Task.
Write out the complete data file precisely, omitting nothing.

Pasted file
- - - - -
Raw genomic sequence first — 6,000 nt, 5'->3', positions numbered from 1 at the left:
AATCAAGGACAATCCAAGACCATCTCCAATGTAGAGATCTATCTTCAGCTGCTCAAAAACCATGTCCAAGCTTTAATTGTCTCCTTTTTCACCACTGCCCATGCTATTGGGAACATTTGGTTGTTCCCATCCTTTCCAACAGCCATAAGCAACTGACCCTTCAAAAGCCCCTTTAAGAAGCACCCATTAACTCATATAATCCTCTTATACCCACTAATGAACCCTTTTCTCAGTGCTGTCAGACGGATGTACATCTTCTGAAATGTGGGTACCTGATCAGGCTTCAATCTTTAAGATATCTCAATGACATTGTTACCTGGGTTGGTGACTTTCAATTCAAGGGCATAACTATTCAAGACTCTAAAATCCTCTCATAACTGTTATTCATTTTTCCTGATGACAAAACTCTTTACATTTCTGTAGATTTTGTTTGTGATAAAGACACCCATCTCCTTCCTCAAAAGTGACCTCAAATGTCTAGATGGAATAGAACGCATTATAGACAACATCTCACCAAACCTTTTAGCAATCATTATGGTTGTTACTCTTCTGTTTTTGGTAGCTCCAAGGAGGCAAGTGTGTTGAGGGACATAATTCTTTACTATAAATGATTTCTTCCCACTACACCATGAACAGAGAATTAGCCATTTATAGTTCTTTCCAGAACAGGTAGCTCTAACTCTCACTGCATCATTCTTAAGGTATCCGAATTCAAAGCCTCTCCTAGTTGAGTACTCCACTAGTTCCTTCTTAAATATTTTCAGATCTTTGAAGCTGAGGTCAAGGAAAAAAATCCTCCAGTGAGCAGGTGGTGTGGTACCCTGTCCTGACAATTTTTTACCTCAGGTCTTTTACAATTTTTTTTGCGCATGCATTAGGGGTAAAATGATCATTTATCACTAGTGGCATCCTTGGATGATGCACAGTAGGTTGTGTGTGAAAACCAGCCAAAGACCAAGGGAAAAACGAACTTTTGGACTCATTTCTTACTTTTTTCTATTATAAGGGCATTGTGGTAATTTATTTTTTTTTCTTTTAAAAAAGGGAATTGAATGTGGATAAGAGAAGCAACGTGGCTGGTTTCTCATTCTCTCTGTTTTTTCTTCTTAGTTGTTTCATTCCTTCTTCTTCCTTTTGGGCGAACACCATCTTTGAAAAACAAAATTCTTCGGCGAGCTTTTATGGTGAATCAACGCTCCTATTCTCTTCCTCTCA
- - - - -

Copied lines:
Raw genomic sequence first — 6,000 nt, 5'->3', positions numbered from 1 at the left:
AATCAAGGACAATCCAAGACCATCTCCAATGTAGAGATCTATCTTCAGCTGCTCAAAAACCATGTCCAAGCTTTAATTGTCTCCTTTTTCACCACTGCCCATGCTATTGGGAACATTTGGTTGTTCCCATCCTTTCCAACAGCCATAAGCAACTGACCCTTCAAAAGCCCCTTTAAGAAGCACCCATTAACTCATATAATCCTCTTATACCCACTAATGAACCCTTTTCTCAGTGCTGTCAGACGGATGTACATCTTCTGAAATGTGGGTACCTGATCAGGCTTCAATCTTTAAGATATCTCAATGACATTGTTACCTGGGTTGGTGACTTTCAATTCAAGGGCATAACTATTCAAGACTCTAAAATCCTCTCATAACTGTTATTCATTTTTCCTGATGACAAAACTCTTTACATTTCTGTAGATTTTGTTTGTGATAAAGACACCCATCTCCTTCCTCAAAAGTGACCTCAAATGTCTAGATGGAATAGAACGCATTATAGACAACATCTCACCAAACCTTTTAGCAATCATTATGGTTGTTACTCTTCTGTTTTTGGTAGCTCCAAGGAGGCAAGTGTGTTGAGGGACATAATTCTTTACTATAAATGATTTCTTCCCACTACACCATGAACAGAGAATTAGCCATTTATAGTTCTTTCCAGAACAGGTAGCTCTAACTCTCACTGCATCATTCTTAAGGTATCCGAATTCAAAGCCTCTCCTAGTTGAGTACTCCACTAGTTCCTTCTTAAATATTTTCAGATCTTTGAAGCTGAGGTCAAGGAAAAAAATCCTCCAGTGAGCAGGTGGTGTGGTACCCTGTCCTGACAATTTTTTACCTCAGGTCTTTTACAATTTTTTTTGCGCATGCATTAGGGGTAAAATGATCATTTATCACTAGTGGCATCCTTGGATGATGCACAGTAGGTTGTGTGTGAAAACCAGCCAAAGACCAAGGGAAAAACGAACTTTTGGACTCATTTCTTACTTTTTTCTATTATAAGGGCATTGTGGTAATTTATTTTTTTTTCTTTTAAAAAAGGGAATTGAATGTGGATAAGAGAAGCAACGTGGCTGGTTTCTCATTCTCTCTGTTTTTTCTTCTTAGTTGTTTCATTCCTTCTTCTTCCTTTTGGGCGAACACCATCTTTGAAAAACAAAATTCTTCGGCGAGCTTTTATGGTGAATCAACGCTCCTATTCTCTTCCTCTCA